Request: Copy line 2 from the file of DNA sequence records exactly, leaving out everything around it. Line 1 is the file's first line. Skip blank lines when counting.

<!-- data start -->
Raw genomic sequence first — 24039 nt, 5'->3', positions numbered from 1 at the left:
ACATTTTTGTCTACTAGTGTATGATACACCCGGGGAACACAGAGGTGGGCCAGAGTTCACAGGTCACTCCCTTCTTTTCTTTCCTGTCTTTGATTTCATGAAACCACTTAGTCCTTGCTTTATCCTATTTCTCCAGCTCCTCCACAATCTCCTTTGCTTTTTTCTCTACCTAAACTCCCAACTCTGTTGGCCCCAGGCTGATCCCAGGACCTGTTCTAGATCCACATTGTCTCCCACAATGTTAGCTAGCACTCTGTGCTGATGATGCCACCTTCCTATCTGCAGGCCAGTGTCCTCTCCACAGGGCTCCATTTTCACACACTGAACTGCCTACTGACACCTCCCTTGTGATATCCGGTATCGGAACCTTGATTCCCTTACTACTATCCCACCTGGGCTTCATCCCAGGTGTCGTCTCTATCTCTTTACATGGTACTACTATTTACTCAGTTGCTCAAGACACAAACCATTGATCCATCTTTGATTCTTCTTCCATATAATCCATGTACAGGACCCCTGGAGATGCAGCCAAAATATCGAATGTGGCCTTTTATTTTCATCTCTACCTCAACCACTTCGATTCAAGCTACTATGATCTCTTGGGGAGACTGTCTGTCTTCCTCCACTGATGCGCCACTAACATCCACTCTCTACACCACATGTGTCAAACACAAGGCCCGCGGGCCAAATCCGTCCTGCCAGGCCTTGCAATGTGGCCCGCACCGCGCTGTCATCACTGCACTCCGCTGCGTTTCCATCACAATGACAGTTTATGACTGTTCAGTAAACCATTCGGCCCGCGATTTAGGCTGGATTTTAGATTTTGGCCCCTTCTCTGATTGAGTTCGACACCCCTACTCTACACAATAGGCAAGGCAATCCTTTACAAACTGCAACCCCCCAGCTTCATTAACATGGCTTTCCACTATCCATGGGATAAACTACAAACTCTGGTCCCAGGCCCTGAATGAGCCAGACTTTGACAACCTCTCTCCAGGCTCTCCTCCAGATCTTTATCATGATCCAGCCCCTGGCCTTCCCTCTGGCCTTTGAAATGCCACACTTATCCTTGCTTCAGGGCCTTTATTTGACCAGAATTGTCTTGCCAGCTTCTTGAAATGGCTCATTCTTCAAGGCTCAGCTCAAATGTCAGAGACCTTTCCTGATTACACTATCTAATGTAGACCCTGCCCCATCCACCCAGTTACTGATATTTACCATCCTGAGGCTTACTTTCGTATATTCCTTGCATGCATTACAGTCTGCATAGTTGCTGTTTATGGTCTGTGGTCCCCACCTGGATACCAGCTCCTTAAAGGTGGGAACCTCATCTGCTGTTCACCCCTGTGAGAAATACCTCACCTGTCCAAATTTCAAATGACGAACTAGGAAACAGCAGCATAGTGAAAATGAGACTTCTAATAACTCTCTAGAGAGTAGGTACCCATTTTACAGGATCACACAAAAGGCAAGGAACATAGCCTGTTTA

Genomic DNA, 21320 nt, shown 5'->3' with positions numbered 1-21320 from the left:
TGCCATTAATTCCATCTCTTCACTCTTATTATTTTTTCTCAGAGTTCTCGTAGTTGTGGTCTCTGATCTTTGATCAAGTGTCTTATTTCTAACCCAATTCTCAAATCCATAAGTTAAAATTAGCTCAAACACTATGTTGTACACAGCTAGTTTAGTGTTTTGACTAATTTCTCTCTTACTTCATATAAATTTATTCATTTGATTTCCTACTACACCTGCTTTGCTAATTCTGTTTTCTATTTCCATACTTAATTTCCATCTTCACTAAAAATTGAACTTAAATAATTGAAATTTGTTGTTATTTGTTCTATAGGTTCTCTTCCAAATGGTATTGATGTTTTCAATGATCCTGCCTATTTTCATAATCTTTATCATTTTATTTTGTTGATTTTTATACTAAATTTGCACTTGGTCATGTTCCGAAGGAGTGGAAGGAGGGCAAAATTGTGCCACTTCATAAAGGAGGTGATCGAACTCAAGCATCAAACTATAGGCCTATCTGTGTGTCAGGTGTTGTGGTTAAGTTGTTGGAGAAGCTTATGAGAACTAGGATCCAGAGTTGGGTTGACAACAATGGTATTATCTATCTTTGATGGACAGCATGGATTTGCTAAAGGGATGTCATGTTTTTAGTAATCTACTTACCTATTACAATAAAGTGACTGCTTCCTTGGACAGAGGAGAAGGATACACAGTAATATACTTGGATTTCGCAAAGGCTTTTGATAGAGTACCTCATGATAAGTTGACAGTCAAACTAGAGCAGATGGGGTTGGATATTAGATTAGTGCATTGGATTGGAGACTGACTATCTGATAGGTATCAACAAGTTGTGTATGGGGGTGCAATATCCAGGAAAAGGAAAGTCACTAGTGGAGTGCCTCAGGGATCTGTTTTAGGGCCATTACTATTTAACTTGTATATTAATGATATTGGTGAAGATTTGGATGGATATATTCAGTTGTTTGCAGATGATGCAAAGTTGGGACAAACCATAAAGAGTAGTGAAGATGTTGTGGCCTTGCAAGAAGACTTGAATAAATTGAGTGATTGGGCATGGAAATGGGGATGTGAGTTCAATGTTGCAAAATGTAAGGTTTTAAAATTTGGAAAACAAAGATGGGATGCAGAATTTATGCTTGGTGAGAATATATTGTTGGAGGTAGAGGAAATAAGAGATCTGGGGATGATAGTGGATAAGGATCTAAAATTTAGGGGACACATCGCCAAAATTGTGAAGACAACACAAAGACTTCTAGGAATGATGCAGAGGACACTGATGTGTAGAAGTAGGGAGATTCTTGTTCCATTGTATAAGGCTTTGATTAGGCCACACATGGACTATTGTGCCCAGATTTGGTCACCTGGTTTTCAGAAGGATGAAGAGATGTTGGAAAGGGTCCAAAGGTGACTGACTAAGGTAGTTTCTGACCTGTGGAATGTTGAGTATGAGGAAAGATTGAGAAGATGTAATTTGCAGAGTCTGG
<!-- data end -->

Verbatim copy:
ACATTTTTGTCTACTAGTGTATGATACACCCGGGGAACACAGAGGTGGGCCAGAGTTCACAGGTCACTCCCTTCTTTTCTTTCCTGTCTTTGATTTCATGAAACCACTTAGTCCTTGCTTTATCCTATTTCTCCAGCTCCTCCACAATCTCCTTTGCTTTTTTCTCTACCTAAACTCCCAACTCTGTTGGCCCCAGGCTGATCCCAGGACCTGTTCTAGATCCACATTGTCTCCCACAATGTTAGCTAGCACTCTGTGCTGATGATGCCACCTTCCTATCTGCAGGCCAGTGTCCTCTCCACAGGGCTCCATTTTCACACACTGAACTGCCTACTGACACCTCCCTTGTGATATCCGGTATCGGAACCTTGATTCCCTTACTACTATCCCACCTGGGCTTCATCCCAGGTGTCGTCTCTATCTCTTTACATGGTACTACTATTTACTCAGTTGCTCAAGACACAAACCATTGATCCATCTTTGATTCTTCTTCCATATAATCCATGTACAGGACCCCTGGAGATGCAGCCAAAATATCGAATGTGGCCTTTTATTTTCATCTCTACCTCAACCACTTCGATTCAAGCTACTATGATCTCTTGGGGAGACTGTCTGTCTTCCTCCACTGATGCGCCACTAACATCCACTCTCTACACCACATGTGTCAAACACAAGGCCCGCGGGCCAAATCCGTCCTGCCAGGCCTTGCAATGTGGCCCGCACCGCGCTGTCATCACTGCACTCCGCTGCGTTTCCATCACAATGACAGTTTATGACTGTTCAGTAAACCATTCGGCCCGCGATTTAGGCTGGATTTTAGATTTTGGCCCCTTCTCTGATTGAGTTCGACACCCCTACTCTACACAATAGGCAAGGCAATCCTTTACAAACTGCAACCCCCCAGCTTCATTAACATGGCTTTCCACTATCCATGGGATAAACTACAAACTCTGGTCCCAGGCCCTGAATGAGCCAGACTTTGACAACCTCTCTCCAGGCTCTCCTCCAGATCTTTATCATGATCCAGCCCCTGGCCTTCCCTCTGGCCTTTGAAATGCCACACTTATCCTTGCTTCAGGGCCTTTATTTGACCAGAATTGTCTTGCCAGCTTCTTGAAATGGCTCATTCTTCAAGGCTCAGCTCAAATGTCAGAGACCTTTCCTGATTACACTATCTAATGTAGACCCTGCCCCATCCACCCAGTTACTGATATTTACCATCCTGAGGCTTACTTTCGTATATTCCTTGCATGCATTACAGTCTGCATAGTTGCTGTTTATGGTCTGTGGTCCCCACCTGGATACCAGCTCCTTAAAGGTGGGAACCTCATCTGCTGTTCACCCCTGTGAGAAATACCTCACCTGTCCAAATTTCAAATGACGAACTAGGAAACAGCAGCATAGTGAAAATGAGACTTCTAATAACTCTCTAGAGAGTAGGTACCCATTTTACAGGATCACACAAAAGGCAAGGAACATAGCCTGTTTA